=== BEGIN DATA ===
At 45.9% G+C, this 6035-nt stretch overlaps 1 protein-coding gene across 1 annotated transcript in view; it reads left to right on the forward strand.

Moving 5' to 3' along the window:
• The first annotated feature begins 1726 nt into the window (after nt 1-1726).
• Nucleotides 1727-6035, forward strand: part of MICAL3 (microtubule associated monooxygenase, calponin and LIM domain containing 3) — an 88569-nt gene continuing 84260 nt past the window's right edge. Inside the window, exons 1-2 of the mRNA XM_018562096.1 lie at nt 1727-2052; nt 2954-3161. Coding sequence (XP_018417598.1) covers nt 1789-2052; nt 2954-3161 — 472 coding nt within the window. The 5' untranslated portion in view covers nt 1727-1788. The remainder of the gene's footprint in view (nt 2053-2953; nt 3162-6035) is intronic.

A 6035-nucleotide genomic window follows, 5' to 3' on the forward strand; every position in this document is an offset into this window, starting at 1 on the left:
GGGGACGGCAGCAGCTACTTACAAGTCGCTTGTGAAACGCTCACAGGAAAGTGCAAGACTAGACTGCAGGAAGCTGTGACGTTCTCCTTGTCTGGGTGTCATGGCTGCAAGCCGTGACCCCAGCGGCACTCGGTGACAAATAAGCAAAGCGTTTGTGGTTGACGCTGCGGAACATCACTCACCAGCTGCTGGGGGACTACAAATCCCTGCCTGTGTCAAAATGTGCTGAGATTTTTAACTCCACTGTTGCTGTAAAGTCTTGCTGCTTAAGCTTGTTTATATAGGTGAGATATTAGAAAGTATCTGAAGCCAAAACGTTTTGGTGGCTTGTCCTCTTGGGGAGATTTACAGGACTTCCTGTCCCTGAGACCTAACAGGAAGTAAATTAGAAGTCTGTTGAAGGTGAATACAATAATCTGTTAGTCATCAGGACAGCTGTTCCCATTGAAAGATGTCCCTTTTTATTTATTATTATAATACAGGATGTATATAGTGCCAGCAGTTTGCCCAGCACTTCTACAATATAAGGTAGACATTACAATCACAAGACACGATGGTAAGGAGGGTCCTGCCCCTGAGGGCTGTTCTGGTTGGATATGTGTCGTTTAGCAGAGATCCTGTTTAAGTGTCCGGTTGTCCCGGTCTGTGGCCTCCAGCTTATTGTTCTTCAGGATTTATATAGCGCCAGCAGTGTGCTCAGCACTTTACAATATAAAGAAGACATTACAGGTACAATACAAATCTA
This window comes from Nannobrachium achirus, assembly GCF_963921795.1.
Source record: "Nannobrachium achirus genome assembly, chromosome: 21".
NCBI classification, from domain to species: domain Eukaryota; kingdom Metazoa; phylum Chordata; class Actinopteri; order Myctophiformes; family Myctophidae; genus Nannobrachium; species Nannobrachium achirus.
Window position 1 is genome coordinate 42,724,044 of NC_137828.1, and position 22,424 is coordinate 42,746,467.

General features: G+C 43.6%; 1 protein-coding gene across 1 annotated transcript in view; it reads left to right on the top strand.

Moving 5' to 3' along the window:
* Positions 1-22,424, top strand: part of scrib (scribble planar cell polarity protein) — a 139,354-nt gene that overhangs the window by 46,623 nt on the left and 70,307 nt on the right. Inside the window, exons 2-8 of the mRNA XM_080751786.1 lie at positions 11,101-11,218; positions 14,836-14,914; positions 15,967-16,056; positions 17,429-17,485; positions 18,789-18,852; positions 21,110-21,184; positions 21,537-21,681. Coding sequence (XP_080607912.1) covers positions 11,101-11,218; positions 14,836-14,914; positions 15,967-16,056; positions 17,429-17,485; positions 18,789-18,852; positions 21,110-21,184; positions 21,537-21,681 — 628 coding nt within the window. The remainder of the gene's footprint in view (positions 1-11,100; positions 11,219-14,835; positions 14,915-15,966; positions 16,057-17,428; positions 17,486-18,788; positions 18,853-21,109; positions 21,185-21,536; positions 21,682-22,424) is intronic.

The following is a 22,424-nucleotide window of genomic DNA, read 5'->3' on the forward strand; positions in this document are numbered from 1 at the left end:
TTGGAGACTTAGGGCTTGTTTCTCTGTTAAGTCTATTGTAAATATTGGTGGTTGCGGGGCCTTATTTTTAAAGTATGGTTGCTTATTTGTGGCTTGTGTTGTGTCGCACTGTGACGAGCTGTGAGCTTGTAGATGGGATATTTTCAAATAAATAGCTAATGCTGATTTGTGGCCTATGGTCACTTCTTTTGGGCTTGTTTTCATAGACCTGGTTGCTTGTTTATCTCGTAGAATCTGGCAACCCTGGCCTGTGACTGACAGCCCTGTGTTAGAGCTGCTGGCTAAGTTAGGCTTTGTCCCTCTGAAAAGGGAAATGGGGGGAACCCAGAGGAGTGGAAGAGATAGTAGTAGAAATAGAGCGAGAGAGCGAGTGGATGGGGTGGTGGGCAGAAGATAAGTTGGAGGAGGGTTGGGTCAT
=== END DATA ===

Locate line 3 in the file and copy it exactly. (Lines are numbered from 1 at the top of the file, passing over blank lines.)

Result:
• The first annotated feature begins 1726 nt into the window (after nt 1-1726).